I shall try to remember the message of the trees.
“Yes, the estate remains open until dusk. But I’m afraid the bluebells are almost over.” The National Trust staff member looked genuinely crestfallen that we had perhaps made a futile journey. I wondered too. Had we left it too late? Not in the time of day – I had deliberately chosen late afternoon just as the main house and gardens were closing – but in waiting so late into the spring? The bluebells have been magnificent this year; we still had plenty at home. But had I left it too late to see them in their true glory – massed amidst spring woodlands? Continue reading “The View from Here: in nature’s cathedral”
For just a few fleeting weeks, green sings and has its moment in the sun.
May 1st is considered in some quarters to mark the coming of summer. The meteorological beginning of summer comes later, and this year’s weather would support that. In this Corner of Cornwall there has been very little merry-making in the merry month of May. May, thus far, has been cold and stern with northerly winds which carry a sharp bite and a nip of frost, which has blackened tender tips and kept me largely indoors. But not always. There have been interludes of sunshine even if temperatures have remained stubbornly low.
Continue reading “The View from Here: an early May snapshot”
This year we seem to have been dancing back and forth, dallying between the seasons on a daily basis.
Since April arrived, we have been thrust back into winter. Those balmy February days which turned my head and had me harbouring thoughts of an early spring seem a long way back. Continue reading “The View from Here: snatches of spring”
There is something in the air on this final February Saturday. The light is bright; the sky is clear. There’s a strength to the sun that belies this shortest of months. There is birdsong on the wing and between the leafless branches. Into the blue falls the sharp mewl of buzzards, too high to be easily spotted but proclaiming their presence with haunting calls which shred the air like darts and remind me of my small place against this wide empty sky. Continue reading “Who Killed Cock Robin?”
And in making her choice, the squirrel – generous squirrel – has granted me the opportunity to join her at her table.
This morning I watched a squirrel, sleek and plump. The squirrel and I are at eye level. We are each intent upon breakfast: I, dallying safe in my warm kitchen in our inverted home built from bricks and glass, cocooned and disconnected from what it really means to be in the throes of life, and he, moving freely in a habitat more suited to his wild and precious nature where every sight, sound and smell weaves a story in his brain about how to survive. He is intent on his task and seemingly oblivious to my silent presence, tidied away behind the glass and safely distanced from those sensory signals that shout ‘danger’. Continue reading “The View from Here: a tentative return”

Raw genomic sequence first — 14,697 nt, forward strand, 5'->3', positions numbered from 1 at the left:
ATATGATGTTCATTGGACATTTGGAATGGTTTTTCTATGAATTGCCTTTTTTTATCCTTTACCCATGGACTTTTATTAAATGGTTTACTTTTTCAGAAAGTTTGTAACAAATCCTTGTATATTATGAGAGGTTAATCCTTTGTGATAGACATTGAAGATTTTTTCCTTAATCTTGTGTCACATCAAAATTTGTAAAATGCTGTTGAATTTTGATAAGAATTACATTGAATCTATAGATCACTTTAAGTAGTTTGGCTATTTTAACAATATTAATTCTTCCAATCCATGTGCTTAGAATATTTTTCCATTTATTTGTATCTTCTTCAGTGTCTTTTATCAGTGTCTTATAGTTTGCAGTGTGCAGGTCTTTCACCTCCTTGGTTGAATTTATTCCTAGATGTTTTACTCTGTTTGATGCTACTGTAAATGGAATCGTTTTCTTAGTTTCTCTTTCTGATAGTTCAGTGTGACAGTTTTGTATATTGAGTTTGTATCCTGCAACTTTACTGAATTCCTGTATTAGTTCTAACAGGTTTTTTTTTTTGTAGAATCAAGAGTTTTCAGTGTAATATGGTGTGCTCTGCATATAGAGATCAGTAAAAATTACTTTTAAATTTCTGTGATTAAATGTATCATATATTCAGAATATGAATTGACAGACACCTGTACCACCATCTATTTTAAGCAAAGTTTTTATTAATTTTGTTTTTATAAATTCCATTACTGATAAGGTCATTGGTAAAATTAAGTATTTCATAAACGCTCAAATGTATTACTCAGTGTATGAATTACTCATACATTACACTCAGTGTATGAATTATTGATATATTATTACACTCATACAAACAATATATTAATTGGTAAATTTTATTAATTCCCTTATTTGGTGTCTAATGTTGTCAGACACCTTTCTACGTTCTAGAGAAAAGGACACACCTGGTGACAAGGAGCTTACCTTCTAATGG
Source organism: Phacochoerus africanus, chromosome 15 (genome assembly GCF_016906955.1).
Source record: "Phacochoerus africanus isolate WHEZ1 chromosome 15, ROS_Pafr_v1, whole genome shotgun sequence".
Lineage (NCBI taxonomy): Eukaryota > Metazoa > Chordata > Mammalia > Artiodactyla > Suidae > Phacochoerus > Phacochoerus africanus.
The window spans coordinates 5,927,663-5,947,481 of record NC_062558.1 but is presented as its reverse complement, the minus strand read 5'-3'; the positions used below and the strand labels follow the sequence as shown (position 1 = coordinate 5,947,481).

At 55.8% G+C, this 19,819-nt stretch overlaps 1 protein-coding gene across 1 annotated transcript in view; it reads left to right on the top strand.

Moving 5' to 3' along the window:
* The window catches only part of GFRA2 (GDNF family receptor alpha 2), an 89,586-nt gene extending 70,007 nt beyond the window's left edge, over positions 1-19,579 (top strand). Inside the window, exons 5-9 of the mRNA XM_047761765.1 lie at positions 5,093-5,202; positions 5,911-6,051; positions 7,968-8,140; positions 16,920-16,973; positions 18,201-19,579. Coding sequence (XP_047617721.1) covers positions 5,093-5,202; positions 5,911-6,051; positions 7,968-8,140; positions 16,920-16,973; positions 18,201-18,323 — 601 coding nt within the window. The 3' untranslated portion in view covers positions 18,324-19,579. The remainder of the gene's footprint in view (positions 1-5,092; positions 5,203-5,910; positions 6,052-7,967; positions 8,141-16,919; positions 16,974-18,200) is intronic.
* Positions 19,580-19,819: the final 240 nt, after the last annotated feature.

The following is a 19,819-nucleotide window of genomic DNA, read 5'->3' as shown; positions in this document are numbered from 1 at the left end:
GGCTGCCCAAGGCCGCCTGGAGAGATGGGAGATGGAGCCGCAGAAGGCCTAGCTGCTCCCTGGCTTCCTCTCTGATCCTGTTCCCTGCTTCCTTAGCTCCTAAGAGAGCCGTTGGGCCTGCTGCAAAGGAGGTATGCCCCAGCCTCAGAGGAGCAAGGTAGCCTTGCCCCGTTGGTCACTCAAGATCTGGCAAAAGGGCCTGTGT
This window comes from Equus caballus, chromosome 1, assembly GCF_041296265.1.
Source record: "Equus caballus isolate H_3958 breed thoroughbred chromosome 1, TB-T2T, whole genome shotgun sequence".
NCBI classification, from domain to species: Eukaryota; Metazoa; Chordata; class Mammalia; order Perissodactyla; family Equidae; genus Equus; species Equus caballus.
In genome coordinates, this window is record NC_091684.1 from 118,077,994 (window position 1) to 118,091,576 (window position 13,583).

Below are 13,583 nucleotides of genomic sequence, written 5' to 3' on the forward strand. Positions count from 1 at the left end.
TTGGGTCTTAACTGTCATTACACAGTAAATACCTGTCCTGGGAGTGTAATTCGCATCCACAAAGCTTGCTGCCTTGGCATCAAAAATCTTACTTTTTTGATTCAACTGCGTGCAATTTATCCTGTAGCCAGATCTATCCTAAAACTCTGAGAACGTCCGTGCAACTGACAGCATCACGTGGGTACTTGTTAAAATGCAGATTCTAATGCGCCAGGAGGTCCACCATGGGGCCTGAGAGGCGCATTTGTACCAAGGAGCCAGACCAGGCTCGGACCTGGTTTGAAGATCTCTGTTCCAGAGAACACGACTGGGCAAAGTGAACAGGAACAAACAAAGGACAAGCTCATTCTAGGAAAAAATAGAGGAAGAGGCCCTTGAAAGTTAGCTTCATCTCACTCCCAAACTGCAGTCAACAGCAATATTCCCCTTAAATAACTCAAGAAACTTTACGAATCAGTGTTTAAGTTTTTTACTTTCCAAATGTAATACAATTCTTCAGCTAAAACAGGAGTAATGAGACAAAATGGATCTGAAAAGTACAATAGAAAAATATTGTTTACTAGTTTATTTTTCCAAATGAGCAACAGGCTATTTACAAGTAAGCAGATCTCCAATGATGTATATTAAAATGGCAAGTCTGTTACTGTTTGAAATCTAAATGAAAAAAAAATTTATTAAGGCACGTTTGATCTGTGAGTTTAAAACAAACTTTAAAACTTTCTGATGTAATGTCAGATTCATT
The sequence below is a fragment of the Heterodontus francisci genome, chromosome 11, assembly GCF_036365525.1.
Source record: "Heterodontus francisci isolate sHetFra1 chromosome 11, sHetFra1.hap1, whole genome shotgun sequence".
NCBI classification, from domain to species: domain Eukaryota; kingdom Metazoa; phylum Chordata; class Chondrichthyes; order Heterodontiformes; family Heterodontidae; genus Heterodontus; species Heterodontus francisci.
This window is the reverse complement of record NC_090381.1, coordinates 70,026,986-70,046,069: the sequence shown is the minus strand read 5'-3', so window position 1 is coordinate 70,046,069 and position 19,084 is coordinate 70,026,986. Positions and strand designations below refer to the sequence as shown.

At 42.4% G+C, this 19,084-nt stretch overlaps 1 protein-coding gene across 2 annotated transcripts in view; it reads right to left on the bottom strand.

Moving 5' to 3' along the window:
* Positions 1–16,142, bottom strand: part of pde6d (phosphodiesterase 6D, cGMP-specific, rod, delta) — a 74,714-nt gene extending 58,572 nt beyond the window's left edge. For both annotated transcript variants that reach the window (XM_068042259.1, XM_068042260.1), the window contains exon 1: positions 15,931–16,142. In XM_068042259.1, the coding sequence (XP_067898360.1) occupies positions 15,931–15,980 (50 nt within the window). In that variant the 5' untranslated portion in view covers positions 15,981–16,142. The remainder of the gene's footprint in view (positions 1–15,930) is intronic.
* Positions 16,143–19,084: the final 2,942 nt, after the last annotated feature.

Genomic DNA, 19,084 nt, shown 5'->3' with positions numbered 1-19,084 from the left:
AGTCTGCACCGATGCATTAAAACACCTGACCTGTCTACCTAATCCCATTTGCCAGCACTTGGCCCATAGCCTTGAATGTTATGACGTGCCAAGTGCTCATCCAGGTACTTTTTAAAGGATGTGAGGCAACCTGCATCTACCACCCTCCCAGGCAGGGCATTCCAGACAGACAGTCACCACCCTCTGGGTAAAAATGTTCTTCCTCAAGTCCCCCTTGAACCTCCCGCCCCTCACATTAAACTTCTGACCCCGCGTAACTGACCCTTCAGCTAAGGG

I had accepted that for the moment I can’t write – nothing publishable at least. It will pass. But snippets, fragments, jottings coalesced without my noticing… into what I would be writing about if I could.
Earlier today I accepted that, for whatever reason, at the moment I can’t write. I have the ideas but not the capacity to create anything from them. I was explaining this in a reply to Margaret at From Pyrenees to Pennines.
Margaret, thankfully, is much more prolific and consistent than I am. Among other posts on her blog, she provides a one-word stimulus every Tuesday here at Ragtag Daily Prompts. She has provided three so far, each one chiming absolutely with things I want to capture. Every week I want to respond – it just doesn’t happen. And I was explaining this to Margaret in a comment on her latest post. Until I realised that without thinking about it, I was writing what’s been eluding me these past weeks. Continue reading “The View from Here: when the words don’t come”
The panorama is surreal, alien, unique
The view from here is harsh and it takes no prisoners
I may have been eager for what has seemed like an especially long winter to end, but a small part of me has been glad we have had to wait for a run of reliable spring days, because I have been writing about Dungeness in winter. A task which doesn’t sit easily among vistas of skipping lambs and primroses, soft blue skies and playful breezes. Continue reading “The View from Here: Dungeness”